yathartha kahibe, chale na vanchibe ama’
ara eka—one more; prasna—inquiry; kari—am putting; suna—hear; tumi—you; mama—maternal uncle; yatha-artha—as it is true; kahibe—you should speak; chale—by tricks; na vanchibe—you should not cheat; ama’-Me.
"My dear maternal uncle, I wish to ask you another question. Please tell Me the truth. Do not try to cheat Me with tricks.
tomara nagare haya sada sankirtana
vadya-gita-kolahala, sangita, nartana
tomara nagare—in your city; haya—there is; sada—always; sankirtana—chanting of the holy name of the Lord; vadya—musical sounds; gita—song; kolahala—tumultuous roaring; sangita—singing; nartana—dancing.
"In your city there is always congregational chanting of the holy name. A tumultuous uproar of music, singing and dancing is always going on.
tumi kaji--hindu-dharma-virodhe adhikari
ebe ye na kara mana bujhite na pari
tumi—you; kaji—the magistrate; hindu-dharma—the religious principles of the Hindus; virodhe—in opposing; adhikari—have the right; ebe—now; ye—that; na kara mana—you do not forbid; bujhite—to understand; na pari—I am not able.
“As a Muslim magistrate, you have the right to oppose the performance of Hindu ceremonies, but now you do not forbid them. I cannot understand the reason why.”
kaji bale--sabhe tomaya bale ’gaurahari’
sei name ami tomaya sambodhana kari
kaji bale—the Kazi said; sabhe—all; tomaya—You; bale—address; gaurahari—by the name Gaurahari; sei name—by that name; ami—I; tomaya—You; sambodhana—address; kari—do.
The Kazi said, "Everyone calls You Gaurahari. Please let me address You by that name.
suna, gaurahari, ei prasnera karana
nibhrta hao yadi, tabe kari nivedana
suna—kindly hear; gaurahari—O Gaurahari; ei prasnera—of this question; karana—reason; nibhrta—solitary; hao—You become; yadi—if; tabe—then; kari—I shall make; nivedana—submission.
“Kindly listen, O Gaurahari! If You come to a private place, I shall then explain the reason.”
prabhu bale,--e loka amara antaranga haya
sphuta kari’ kaha tumi, na kariha bhaya
prabhu bale—the Lord said; e loka—all these men; amara—My; antaranga—confidential associates; haya—are; sphuta kari’-making it clear; kaha—speak; tumi—you; na—do not; kariha bhaya—be afraid.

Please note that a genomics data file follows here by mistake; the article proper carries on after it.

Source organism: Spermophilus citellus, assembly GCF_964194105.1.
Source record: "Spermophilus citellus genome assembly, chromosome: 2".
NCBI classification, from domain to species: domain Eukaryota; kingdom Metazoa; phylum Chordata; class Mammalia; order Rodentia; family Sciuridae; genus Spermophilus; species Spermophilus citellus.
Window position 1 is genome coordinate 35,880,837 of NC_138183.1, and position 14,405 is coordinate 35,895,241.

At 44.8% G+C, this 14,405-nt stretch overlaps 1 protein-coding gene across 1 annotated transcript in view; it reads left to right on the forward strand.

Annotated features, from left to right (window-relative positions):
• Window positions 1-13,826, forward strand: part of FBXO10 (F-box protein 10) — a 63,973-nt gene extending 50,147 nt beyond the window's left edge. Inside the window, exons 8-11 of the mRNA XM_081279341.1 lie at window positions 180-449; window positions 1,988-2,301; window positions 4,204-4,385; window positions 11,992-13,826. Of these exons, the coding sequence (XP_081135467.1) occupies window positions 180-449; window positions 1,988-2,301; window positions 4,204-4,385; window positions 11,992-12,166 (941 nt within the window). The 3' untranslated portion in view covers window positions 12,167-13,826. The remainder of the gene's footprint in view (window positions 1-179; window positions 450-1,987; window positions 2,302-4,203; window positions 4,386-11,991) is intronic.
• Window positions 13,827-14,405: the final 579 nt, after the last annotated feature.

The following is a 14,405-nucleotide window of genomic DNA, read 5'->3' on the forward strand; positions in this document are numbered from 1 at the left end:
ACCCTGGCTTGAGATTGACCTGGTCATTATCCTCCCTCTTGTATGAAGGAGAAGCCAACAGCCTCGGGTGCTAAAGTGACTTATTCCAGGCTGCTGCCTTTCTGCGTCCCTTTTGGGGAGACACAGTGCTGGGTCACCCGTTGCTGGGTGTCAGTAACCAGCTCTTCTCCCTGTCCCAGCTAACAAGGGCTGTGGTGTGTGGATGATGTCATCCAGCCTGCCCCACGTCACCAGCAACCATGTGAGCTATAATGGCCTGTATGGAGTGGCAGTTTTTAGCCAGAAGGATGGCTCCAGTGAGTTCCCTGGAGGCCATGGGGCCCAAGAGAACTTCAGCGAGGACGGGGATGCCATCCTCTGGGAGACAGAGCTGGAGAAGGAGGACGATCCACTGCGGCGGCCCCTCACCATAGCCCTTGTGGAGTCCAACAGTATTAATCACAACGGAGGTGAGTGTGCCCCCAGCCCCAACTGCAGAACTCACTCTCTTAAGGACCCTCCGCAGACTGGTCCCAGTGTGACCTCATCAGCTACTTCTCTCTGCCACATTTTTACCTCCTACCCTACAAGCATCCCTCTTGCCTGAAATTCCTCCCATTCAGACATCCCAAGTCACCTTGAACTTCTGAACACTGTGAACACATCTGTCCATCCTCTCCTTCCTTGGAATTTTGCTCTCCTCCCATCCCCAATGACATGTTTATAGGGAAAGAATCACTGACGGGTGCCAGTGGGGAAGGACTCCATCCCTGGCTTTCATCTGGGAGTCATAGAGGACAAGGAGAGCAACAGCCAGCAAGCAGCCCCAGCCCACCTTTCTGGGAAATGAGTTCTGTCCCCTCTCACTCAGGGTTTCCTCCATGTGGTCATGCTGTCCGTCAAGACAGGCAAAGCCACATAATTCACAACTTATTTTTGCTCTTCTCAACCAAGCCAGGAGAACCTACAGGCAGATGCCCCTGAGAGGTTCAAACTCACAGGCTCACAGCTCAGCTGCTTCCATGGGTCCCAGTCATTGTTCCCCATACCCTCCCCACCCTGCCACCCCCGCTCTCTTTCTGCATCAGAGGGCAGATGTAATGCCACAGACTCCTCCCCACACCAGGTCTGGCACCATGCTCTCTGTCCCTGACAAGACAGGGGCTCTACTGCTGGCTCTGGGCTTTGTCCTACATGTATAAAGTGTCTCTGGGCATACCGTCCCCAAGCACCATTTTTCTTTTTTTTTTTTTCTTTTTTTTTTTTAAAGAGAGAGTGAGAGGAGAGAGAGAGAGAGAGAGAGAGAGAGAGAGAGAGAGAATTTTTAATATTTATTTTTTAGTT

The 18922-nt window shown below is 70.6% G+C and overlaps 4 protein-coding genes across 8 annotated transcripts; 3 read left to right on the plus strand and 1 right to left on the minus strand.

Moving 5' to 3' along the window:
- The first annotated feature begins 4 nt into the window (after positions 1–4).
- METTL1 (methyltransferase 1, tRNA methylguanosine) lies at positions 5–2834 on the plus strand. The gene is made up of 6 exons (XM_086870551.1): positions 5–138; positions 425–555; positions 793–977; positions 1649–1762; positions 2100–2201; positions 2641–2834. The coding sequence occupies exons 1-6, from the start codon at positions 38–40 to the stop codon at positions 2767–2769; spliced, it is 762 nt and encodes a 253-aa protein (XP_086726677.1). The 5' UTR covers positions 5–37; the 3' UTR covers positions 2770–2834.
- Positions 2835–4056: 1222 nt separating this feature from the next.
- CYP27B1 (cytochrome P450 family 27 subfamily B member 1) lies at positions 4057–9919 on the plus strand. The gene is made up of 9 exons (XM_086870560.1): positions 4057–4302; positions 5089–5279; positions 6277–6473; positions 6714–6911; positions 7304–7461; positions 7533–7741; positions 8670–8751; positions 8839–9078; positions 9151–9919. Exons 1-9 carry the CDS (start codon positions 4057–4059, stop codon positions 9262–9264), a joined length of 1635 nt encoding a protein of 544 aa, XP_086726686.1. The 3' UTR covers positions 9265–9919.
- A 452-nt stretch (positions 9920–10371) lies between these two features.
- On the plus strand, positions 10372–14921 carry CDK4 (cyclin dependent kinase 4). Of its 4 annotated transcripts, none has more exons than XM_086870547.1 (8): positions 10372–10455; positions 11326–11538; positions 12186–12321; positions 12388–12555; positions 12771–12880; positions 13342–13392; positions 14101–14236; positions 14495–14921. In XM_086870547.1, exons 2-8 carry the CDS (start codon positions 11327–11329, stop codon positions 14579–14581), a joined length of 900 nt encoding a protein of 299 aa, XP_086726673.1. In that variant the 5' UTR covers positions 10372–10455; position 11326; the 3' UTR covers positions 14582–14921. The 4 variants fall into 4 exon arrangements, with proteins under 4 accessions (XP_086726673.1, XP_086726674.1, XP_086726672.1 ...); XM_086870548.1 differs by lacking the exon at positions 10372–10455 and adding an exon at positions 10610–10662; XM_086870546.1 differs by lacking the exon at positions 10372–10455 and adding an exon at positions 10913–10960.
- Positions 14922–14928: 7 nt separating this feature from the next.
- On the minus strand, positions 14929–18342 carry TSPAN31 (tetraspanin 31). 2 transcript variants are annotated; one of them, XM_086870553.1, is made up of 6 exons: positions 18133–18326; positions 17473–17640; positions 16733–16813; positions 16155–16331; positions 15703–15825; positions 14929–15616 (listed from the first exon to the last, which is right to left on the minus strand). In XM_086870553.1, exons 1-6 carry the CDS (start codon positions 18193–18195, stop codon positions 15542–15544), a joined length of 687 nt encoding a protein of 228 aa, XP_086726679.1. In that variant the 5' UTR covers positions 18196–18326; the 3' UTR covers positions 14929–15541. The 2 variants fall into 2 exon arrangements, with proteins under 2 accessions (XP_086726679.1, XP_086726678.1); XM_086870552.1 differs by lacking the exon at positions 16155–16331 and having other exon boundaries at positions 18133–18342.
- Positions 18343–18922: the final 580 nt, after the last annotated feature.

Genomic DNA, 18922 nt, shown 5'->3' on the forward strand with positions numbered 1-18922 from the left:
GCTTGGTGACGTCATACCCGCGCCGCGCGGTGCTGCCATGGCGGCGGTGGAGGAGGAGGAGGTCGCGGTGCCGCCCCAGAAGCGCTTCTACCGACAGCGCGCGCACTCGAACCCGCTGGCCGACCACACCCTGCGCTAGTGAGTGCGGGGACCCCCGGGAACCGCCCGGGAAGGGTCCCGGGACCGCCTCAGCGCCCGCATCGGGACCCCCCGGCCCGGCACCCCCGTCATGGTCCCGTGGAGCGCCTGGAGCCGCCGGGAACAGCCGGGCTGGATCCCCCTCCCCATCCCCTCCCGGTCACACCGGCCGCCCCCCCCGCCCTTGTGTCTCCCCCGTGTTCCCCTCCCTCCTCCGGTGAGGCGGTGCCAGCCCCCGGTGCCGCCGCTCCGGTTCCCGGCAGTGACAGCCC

The Lord replied, “All these men are My confidential associates. You may speak frankly. There is no reason to be afraid of them.”
kaji kahe,--yabe ami hindura ghare giya
kirtana karilun mana mrdanga bhangiya
sei ratre eka simha maha-bhayankara
nara-deha, simha-mukha, garjaye vistara
kaji kahe—the Kazi replied; yabe—when; ami—I; hindura—of a Hindu; ghare—in the house; giya—going there; kirtana—chanting of the holy name; karilun—made; mana—prohibition; mrdanga—the drum; bhangiya—breaking; sei ratre—on that night; eka—one; simha—lion; maha-bhayan-kara—very fearful; nara-deha—having a body like a human being’s; simha-mukha—having a face like a lion’s; garjaye—was roaring; vistara—very loudly.
The Kazi said, "When I went to the Hindu’s house, broke the drum and forbade the performance of congregational chanting, in my dreams that very night I saw a greatly fearful lion, roaring very loudly, His body like a human being’s and His face like a lion’s.
sayane amara upara lapha diya cadi’
atta atta hase, kare danta-kadamadi
sayane—in a sleeping condition; amara—me; upara—upon; lapha diya—jumping; cadi’-mounting; atta atta—rough and hard; hase—laughs; kare—does; danta—teeth; kadamadi—gnashing.
"While I was asleep, the lion jumped on my chest, laughing fiercely and gnashing His teeth.
mora buke nakha diya ghora-svare bale
phadimu tomara buka mrdanga badale
mora—my; buke—on the chest; nakha—nails; diya—placing; ghora—roaring; svare—in a voice; bale—says; phadimu—I shall bifurcate; tomara—your; buka—chest; mrdanga—for the drum; badale—in exchange.
"Placing its nails on my chest, the lion said in a grave voice, ’I shall immediately bifurcate your chest as you broke the mrdanga drum!
mora kirtana mana karis, karimu tora ksaya
ankhi mudi’ kanpi ami pana bada bhaya